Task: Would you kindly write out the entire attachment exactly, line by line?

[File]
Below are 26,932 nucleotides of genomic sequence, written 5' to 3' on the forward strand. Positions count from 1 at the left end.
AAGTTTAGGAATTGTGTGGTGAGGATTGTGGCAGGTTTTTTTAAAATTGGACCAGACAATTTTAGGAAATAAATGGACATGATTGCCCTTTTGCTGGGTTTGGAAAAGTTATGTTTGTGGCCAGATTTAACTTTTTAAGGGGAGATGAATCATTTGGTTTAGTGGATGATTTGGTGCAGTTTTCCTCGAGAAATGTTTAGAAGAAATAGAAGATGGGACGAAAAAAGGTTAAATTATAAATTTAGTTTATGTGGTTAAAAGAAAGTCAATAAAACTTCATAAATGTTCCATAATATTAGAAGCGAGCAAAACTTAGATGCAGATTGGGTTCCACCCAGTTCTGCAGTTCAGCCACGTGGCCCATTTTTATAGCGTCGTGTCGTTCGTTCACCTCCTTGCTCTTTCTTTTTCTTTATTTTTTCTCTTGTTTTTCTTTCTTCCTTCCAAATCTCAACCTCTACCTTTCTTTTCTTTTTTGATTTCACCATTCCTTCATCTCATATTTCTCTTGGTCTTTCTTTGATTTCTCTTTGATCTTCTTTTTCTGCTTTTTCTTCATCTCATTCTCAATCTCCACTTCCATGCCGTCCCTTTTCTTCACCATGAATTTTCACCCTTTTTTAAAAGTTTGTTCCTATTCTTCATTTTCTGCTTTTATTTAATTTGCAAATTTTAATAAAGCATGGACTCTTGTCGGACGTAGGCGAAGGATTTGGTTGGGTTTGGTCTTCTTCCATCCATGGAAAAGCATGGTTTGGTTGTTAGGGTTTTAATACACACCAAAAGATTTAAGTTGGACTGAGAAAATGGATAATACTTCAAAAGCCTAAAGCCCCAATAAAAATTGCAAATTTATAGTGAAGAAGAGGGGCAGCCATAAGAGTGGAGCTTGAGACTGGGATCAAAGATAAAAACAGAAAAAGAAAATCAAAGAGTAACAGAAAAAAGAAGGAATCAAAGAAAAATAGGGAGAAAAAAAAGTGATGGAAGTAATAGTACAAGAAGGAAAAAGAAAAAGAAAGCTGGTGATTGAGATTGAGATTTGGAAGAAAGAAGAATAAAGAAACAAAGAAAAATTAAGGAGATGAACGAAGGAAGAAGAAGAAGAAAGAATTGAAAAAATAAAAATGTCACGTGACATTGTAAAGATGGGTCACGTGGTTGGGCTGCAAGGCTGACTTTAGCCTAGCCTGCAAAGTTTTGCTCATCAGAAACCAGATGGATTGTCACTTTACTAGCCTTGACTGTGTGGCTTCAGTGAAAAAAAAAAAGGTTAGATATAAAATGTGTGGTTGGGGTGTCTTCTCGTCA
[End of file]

Below are 26,932 nucleotides of genomic sequence, written 5' to 3' on the forward strand. Positions count from 1 at the left end.
AAGTTTAGGAATTGTGTGGTGAGGATTGTGGCAGGTTTTTTTAAAATTGGACCAGACAATTTTAGGAAATAAATGGACATGATTGCCCTTTTGCTGGGTTTGGAAAAGTTATGTTTGTGGCCAGATTTAACTTTTTAAGGGGAGATGAATCATTTGGTTTAGTGGATGATTTGGTGCAGTTTTCCTCGAGAAATGTTTAGAAGAAATAGAAGATGGGACGAAAAAAGGTTAAATTATAAATTTAGTTTATGTGGTTAAAAGAAAGTCAATAAAACTTCATAAATGTTCCATAATATTAGAAGCGAGCAAAACTTAGATGCAGATTGGGTTCCACCCAGTTCTGCAGTTCAGCCACGTGGCCCATTTTTATAGCGTCGTGTCGTTCGTTCACCTCCTTGCTCTTTCTTTTTCTTTATTTTTTCTCTTGTTTTTCTTTCTTCCTTCCAAATCTCAACCTCTACCTTTCTTTTCTTTTTTGATTTCACCATTCCTTCATCTCATATTTCTCTTGGTCTTTCTTTGATTTCTCTTTGATCTTCTTTTTCTGCTTTTTCTTCATCTCATTCTCAATCTCCACTTCCATGCCGTCCCTTTTCTTCACCATGAATTTTCACCCTTTTTTAAAAGTTTGTTCCTATTCTTCATTTTCTGCTTTTATTTAATTTGCAAATTTTAATAAAGCATGGACTCTTGTCGGACGTAGGCGAAGGATTTGGTTGGGTTTGGTCTTCTTCCATCCATGGAAAAGCATGGTTTGGTTGTTAGGGTTTTAATACACACCAAAAGATTTAAGTTGGACTGAGAAAATGGATAATACTTCAAAAGCCTAAAGCCCCAATAAAAATTGCAAATTTATAGTGAAGAAGAGGGGCAGCCATAAGAGTGGAGCTTGAGACTGGGATCAAAGATAAAAACAGAAAAAGAAAATCAAAGAGTAACAGAAAAAAGAAGGAATCAAAGAAAAATAGGGAGAAAAAAAAGTGATGGAAGTAATAGTACAAGAAGGAAAAAGAAAAAGAAAGCTGGTGATTGAGATTGAGATTTGGAAGAAAGAAGAATAAAGAAACAAAGAAAAATTAAGGAGATGAACGAAGGAAGAAGAAGAAGAAAGAATTGAAAAAATAAAAATGTCACGTGACATTGTAAAGATGGGTCACGTGGTTGGGCTGCAAGGCTGACTTTAGCCTAGCCTGCAAAGTTTTGCTCATCAGAAACCAGATGGATTGTCACTTTACTAGCCTTGACTGTGTGGCTTCAGTGAAAAAAAAAAAGGTTAGATATAAAATGTGTGGTTGGGGTGTCTTCTCGTCA